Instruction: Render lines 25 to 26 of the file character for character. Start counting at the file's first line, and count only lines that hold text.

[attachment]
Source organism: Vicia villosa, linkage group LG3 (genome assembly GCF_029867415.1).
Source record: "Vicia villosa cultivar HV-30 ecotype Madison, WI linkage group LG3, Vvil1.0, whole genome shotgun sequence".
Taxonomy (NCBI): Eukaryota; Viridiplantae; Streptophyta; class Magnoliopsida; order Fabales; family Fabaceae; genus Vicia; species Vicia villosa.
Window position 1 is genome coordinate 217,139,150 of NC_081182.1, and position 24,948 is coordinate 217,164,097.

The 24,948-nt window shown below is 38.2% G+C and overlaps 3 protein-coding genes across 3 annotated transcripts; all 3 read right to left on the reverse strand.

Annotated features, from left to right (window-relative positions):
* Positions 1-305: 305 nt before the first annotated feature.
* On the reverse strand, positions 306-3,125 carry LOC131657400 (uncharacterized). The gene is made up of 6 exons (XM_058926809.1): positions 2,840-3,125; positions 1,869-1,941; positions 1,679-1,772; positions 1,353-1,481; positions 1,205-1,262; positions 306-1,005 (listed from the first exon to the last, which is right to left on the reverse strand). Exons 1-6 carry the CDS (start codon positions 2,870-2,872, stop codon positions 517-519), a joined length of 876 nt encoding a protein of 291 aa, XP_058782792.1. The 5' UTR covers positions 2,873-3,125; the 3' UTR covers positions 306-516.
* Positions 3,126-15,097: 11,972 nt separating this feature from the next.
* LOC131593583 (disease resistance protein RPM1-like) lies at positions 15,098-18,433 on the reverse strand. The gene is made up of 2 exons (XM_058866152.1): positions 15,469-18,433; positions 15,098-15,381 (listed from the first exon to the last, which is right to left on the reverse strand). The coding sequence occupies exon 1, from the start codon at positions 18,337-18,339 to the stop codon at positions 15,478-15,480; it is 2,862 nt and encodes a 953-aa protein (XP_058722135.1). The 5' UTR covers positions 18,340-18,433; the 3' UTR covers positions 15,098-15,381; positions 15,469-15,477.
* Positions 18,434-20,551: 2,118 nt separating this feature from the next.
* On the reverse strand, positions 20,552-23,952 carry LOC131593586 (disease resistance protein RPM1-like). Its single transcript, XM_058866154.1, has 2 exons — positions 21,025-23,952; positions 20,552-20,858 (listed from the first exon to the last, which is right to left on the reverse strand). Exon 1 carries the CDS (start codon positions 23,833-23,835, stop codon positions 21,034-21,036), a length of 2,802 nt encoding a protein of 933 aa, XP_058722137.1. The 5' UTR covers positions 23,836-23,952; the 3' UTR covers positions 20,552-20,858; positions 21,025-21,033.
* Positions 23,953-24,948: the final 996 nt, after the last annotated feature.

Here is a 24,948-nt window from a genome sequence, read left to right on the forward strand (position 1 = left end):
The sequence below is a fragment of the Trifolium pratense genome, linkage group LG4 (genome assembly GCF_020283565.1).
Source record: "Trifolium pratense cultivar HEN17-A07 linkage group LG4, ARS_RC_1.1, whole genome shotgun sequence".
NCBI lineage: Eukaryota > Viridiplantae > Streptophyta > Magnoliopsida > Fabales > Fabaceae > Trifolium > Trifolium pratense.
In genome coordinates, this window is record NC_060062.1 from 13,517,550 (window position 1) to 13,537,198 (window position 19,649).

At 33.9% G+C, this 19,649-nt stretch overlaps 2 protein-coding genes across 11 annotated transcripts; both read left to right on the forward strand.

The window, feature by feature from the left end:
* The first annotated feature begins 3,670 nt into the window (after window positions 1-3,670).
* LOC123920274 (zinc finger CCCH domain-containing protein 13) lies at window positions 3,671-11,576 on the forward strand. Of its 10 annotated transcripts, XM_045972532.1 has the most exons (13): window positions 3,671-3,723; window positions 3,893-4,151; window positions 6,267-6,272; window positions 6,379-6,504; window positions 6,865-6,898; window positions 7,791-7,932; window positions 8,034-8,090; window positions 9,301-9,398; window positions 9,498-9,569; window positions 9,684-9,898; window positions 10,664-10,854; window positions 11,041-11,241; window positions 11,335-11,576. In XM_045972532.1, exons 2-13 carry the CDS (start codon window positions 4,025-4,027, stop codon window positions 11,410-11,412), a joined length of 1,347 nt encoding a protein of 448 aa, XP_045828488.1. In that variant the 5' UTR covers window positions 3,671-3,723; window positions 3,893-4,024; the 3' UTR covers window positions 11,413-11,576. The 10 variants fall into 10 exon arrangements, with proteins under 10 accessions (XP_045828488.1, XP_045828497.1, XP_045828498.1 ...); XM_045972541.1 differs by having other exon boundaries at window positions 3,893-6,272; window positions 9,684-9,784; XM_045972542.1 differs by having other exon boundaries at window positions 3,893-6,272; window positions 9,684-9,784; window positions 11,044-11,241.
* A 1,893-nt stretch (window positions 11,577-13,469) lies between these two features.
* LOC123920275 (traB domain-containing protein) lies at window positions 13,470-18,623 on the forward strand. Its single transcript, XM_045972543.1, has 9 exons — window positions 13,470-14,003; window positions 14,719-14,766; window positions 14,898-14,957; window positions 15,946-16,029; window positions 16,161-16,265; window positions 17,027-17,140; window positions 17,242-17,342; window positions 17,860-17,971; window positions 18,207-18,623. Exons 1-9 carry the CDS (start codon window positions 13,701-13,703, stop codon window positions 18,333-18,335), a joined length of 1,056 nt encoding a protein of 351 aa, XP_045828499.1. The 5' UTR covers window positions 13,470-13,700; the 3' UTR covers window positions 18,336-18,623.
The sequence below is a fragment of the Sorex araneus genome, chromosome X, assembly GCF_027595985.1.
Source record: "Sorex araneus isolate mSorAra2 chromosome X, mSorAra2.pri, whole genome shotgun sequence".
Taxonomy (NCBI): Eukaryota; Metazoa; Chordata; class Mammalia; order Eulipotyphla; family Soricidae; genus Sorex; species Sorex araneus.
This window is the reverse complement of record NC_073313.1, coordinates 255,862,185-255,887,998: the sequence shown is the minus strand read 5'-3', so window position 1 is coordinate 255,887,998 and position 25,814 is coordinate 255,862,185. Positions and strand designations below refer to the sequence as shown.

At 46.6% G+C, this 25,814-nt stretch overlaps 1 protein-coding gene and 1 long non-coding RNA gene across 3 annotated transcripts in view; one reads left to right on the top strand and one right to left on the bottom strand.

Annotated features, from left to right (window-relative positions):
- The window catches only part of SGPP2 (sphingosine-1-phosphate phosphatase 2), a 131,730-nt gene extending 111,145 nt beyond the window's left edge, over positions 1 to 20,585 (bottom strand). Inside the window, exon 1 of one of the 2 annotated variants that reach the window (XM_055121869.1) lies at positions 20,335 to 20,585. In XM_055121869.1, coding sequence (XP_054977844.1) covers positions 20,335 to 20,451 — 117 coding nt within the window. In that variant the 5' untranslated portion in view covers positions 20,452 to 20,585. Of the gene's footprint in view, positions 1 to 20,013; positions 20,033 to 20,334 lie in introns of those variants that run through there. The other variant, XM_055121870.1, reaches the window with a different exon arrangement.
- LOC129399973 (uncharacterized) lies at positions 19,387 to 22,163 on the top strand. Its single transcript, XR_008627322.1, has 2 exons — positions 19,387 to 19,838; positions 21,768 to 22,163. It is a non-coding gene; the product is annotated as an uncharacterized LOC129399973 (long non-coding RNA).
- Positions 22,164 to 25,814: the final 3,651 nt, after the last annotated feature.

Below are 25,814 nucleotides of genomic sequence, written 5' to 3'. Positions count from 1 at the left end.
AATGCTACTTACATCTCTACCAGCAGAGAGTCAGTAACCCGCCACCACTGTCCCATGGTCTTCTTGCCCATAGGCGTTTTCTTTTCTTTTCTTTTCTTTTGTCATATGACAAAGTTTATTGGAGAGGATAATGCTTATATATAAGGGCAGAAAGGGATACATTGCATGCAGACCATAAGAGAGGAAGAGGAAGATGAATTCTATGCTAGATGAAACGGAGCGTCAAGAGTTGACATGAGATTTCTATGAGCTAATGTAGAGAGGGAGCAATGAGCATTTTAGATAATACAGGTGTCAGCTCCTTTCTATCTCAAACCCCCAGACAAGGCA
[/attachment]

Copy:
The sequence below is a fragment of the Sorex araneus genome, chromosome X, assembly GCF_027595985.1.
Source record: "Sorex araneus isolate mSorAra2 chromosome X, mSorAra2.pri, whole genome shotgun sequence".